October 29, 2021 | LIFE | By Annie Knight | Illustration by Emmaline Hawley

If you thought your block break in the deserts of Moab was exciting, wait till you see the thrills that ensue in the desert of Denis Villeneuve’s “Dune.” 

Adapted from the 1964 novel of the same name by Frank Herbert, film versions of this classic sci-fi novel have long been deemed un-filmable by Hollywood due to the novel’s complex world-building. Alejandro Jodorowsky famously abandoned his “Dune” in the 1970s, and David Lynch’s rendition was deemed such a failure that he himself has disowned it. 

However, as a proud reader of 158 pages of the novel (I tried, everybody), I can definitively say Villeneuve’s (“Arrival,” “Blade Runner 2049”) adaptation was, for the most part, followable and, as a whole, the most exciting film I’ve seen this year. 

Serving as Part I of the novel, “Dune” deals a lot in exposition, but don’t worry, it still manages to include its fair share of desert battles. Set in the future, “Dune” follows Paul Atreides, the heir to the Duke Leto Atreides and possessor of mysterious gifts manifesting themselves primarily in the form of prophetic dreams. The house of Atreides must move to the most dangerous planet in the universe, Arrakis, also known as dune or desert planet, to ensure their house’s legacy. 

On Arrakis, conflict ensues in the form of a hallucinogenic spice embedded in the fabric of the desert sand that other houses would kill for, and terrifying creatures known as the sandworms. Complicating matters further, indigenous tribes known as the Freemen have long been on Arrakis and don’t wish for “outworlder” visitors. Think “Star Wars” meets “Game of Thrones.” No really, “Star Wars” was inspired by the novel “Dune.” Fun fact.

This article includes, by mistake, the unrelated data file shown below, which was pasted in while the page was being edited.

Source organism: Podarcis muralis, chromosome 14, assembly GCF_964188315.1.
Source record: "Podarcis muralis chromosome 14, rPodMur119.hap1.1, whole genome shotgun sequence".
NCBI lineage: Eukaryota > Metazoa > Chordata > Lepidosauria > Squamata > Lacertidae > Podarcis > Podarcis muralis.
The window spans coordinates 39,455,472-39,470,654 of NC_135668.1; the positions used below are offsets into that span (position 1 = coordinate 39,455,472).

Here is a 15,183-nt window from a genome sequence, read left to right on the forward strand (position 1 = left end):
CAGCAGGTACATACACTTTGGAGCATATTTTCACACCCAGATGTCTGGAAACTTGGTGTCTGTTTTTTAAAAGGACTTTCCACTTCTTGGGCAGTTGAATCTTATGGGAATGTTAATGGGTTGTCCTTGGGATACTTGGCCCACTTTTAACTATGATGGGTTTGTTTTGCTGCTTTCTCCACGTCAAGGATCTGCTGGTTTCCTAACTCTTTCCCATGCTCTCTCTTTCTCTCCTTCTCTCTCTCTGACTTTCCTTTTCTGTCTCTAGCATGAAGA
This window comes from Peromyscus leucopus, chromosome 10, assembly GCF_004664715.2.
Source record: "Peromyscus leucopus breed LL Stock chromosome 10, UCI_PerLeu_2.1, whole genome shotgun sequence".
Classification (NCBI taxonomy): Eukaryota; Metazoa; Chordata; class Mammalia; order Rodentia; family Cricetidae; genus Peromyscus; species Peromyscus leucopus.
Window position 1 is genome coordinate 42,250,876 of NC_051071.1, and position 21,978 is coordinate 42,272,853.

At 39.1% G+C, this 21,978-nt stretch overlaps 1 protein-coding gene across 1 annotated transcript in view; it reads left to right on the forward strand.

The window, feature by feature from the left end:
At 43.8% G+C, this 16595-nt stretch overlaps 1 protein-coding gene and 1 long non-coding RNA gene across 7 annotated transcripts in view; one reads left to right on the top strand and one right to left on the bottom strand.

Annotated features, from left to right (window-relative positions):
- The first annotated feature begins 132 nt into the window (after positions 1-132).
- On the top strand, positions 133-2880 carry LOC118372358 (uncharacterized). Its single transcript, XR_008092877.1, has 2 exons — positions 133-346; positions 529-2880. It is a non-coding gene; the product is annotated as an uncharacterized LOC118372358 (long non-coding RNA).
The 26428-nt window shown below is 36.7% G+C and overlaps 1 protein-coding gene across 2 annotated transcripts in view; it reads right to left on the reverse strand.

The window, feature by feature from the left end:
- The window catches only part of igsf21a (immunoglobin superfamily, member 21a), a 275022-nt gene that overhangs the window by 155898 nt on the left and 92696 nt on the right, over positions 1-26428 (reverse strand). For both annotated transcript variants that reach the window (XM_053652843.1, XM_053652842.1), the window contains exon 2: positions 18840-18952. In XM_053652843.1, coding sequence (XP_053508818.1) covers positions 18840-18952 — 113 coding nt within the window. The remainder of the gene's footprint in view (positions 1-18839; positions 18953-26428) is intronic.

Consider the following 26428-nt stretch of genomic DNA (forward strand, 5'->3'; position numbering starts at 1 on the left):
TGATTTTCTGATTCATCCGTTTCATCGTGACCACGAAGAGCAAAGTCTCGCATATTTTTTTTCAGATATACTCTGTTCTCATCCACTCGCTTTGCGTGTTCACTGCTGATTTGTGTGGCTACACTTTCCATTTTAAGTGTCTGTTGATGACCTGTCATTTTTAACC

As the father of modern sci-fi, Villeneuve’s “Dune” lives up to the sci-fi tropes we know and love. In fact, it invented many of them. The film includes meticulously coordinated fight sequences — both on the massive scale and hand to hand combat. There’s top of the line CGI in the form of sandworms. There are sleek costumes specifically designed for each warring faction in the film’s universe. There are futuristic shields and weapons. There are prophecies. There are love interests. There is a father son inheritance. However, Villeneuve makes the film feel fresh and exciting even with elements of what we’ve seen before. 

I was extremely impressed by Villeneuve’s ability to keep the plot moving throughout “Dune,” while simultaneously laying the groundwork for some of the most extensive world-building I’ve seen in a long time. The world feels immersive and expansive, in no small part to its gorgeous wide lens cinematography. 

Additionally, the allegorical conflicts over resources and colonialism feel just as relevant if not more so now than they did in 1964. I genuinely hope we see “Dune” part II in the near future. 

My complaints about “Dune,” overall, are minimal, but they primarily lie in the acting. It’s no secret that “Dune” has a stacked cast: Timothée Chalamet, Zendaya, Jason Momoa, and Oscar Isaac, to name a few. With all these big names on the ticket, I was disappointed by the quality of acting I saw on screen. 

Villeneuve didn’t leave a lot of room for nuanced performances from his undeniably talented cast, instead opting for what I’d call the dramatic stare. To me, this style of long held gazes felt like a half-baked attempt at allowing the audience access into the character’s heads instead of writing scenes that actually did so. 

By the hundredth time I’d seen Timothée Chalamet stare pensively into the desert, even I was over America’s number one heartthrob. Additionally, the film’s villain was characterized in a grotesque way for reasons I couldn’t quite place. 

Meanwhile, as a Zendaya fan, I was disappointed by the level of Zendaya marketing done for this film for her to only appear in about twenty minutes of the finished product. But alas, I digress. 

Despite these minor flaws, I was in the grips of “Dune” from start to finish. If you’re looking for a reminiscent reminder of block break during block 3, look no further than “Dune” and go see it in theaters. This one deserves to be seen on the big screen. 

“Dune” is playing at theaters in Colorado Springs and streaming on HBO Max. 

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